Despite my strong support for the Medical Innovation Bill there are important consequences for the professions when (as I hope) it becomes law:
1) Just because a particular intervention appears to have been effective in an individual patient it cannot be assumed that the results are generalisable. Further research in the form of one or more randomised controlled trials, or case series, will be necessary to establish its effectiveness. To take a recent example, a case report6 describing the apparently successful treatment of generalised juvenile pustular psoriasis with etanercept, requires confirmation before it can be regarded as the current standard of care.
2) There may be occasions when Responsible Officers wish to seek other advice before approving the proposed use of an intervention in accordance with the provisions of the Medical Innovation Bill. This will often need to be provided very rapidly especially when a patient has a life-threatening illness. The Academy of Medical Sciences, or some of the specialist associations such as the British Pharmacological Society, could have an important role here in offering a speedy advice service.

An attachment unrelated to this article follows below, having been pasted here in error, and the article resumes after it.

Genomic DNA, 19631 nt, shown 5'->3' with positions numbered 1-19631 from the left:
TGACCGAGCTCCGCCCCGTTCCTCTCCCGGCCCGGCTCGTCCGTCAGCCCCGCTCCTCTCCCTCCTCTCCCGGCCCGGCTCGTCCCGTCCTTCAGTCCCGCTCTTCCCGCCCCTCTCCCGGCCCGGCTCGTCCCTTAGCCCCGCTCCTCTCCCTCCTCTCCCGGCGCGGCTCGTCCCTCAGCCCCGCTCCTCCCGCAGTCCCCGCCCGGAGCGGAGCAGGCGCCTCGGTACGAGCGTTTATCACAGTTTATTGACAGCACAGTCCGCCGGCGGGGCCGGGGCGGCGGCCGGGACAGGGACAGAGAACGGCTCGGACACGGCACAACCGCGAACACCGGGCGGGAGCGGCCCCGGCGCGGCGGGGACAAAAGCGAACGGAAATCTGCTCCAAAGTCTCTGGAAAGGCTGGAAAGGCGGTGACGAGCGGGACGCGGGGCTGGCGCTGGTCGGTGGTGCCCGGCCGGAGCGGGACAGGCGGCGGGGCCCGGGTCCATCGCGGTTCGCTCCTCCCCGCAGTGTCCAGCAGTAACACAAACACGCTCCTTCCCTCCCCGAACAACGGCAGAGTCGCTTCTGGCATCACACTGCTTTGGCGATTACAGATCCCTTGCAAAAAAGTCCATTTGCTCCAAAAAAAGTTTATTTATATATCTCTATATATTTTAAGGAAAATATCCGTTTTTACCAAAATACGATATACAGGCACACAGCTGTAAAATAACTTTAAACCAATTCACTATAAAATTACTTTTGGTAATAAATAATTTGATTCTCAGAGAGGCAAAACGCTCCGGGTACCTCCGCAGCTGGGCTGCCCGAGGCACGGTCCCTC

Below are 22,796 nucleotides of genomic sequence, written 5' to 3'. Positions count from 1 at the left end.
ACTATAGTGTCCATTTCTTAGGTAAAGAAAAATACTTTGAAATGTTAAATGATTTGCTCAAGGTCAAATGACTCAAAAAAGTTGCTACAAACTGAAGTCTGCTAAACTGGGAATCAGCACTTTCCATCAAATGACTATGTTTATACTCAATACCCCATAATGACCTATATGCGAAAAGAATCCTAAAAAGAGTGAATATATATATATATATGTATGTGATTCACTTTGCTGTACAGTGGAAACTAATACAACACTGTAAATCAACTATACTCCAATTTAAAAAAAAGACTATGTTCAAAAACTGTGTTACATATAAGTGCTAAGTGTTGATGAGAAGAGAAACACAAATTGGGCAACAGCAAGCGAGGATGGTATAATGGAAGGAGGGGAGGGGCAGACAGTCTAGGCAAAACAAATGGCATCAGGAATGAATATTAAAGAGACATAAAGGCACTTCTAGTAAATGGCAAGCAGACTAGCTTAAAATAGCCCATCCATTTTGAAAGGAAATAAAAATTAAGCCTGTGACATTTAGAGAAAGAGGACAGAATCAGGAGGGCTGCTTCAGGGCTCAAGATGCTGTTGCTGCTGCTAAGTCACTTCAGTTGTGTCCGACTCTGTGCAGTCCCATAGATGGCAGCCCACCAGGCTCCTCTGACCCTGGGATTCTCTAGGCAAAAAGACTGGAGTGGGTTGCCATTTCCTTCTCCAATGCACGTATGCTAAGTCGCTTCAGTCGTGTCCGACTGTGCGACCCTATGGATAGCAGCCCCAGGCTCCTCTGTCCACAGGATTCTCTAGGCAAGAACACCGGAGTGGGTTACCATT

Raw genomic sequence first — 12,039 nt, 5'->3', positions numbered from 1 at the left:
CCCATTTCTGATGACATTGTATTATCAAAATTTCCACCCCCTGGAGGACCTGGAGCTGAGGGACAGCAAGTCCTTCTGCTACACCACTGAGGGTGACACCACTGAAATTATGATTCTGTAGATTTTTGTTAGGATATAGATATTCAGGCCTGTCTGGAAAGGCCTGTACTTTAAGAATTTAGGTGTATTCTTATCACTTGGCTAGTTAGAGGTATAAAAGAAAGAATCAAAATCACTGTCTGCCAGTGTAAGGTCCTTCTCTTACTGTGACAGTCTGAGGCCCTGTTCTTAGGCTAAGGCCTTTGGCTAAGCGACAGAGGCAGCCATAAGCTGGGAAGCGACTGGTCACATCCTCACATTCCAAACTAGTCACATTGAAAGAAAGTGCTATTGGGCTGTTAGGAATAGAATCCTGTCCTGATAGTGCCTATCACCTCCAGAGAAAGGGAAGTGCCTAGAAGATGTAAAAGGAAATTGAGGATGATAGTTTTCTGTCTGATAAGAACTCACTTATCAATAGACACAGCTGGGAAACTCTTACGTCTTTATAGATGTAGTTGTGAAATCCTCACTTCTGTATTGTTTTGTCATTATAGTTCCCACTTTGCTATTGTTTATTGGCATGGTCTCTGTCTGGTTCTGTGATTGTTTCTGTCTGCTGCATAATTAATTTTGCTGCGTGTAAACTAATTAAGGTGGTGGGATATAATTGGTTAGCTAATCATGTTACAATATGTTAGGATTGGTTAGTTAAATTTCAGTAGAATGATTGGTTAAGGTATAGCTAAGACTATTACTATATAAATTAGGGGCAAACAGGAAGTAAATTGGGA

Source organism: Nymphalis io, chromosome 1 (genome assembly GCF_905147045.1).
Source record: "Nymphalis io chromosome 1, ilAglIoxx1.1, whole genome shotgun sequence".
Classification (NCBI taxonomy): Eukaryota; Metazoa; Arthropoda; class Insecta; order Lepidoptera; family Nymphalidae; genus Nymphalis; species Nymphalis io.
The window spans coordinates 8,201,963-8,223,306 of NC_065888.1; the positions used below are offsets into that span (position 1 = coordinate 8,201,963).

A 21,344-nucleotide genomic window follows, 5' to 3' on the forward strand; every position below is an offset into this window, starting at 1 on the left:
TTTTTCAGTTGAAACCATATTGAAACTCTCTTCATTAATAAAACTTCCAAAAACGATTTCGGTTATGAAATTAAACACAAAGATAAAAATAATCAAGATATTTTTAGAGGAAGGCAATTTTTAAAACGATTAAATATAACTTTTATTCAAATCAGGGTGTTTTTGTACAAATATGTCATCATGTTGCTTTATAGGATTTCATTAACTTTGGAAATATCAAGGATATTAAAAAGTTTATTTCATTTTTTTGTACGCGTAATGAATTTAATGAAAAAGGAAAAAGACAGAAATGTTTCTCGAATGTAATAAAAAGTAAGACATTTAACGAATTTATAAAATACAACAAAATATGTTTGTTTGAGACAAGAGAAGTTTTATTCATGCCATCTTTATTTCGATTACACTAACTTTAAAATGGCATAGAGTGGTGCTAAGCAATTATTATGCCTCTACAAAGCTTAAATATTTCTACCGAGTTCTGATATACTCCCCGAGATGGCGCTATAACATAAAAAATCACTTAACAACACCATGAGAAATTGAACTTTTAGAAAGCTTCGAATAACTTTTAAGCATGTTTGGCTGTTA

3) If the intentions behind the Medical Innovation Bill are to be fulfilled, NHS hospital Trusts, and their Responsible Officers, will need to look on proposals sympathetically. Anecdotal evidence suggests that too many Trusts are fearful of departing from the prevailing standard of care because of the possibility of litigation. The Bill should provide them with adequate reassurance.
4) It is essential that the results of using the Bill’s provisions, in individual patients, are placed in the public domain whether or not they have been successful. This would allow others not only to learn from such experiences but – especially for interventions that appear to have been successful – to undertake formal research.
I believe that the use of the provisions in the draft Medical Innovation Bill offer benefits to patients – especially those with rarer diseases – as well as to the furtherance of medical science. Subject to the responses to consultation it is the government’s intention to have it on the statute book at the earliest opportunity5.
1. Medicines Act (1968). www.legislation.gov.uk/ukpga/1968/67 (accessed 12.04.14)
2. McNair J. Bolam v Friern Hospital Management Committee (1957) 1 WLR 582. www.e-lawresources.co.uk/Bolam-v—Friern-Hospital-Management-Committee.php (accessed 12.04.14)
3. House of Lords. Bolitho v City and Hackney Health Authority (1998) AC 232. www.bailii.org/uk/cases/UKHL/1997/46.html (accessed 12.04.14)
4. Butler-Schloss LJ. Simms v Simms (2002) FAM.83 para 48. www.bailii.org/ew/cases/EWHC/Fam/2002/2734.html (accessed 12.04.14)
5. Department of Health. Legislation to encourage medical innovation. www.gov.uk/government/uploads/system/uploads/attachment_data/file/285272/9959-TSO-2901828-Legislation_to_Encourage_Medical_Innovation.pdf (accessed 12.04.14)
6. Fialová J1, Vojáčková N, Vaňousová D, Hercogová J. Juvenile generalized pustular psoriasis treated with etanercept. 2014;2:105-8. doi:10.1111/dth.12065.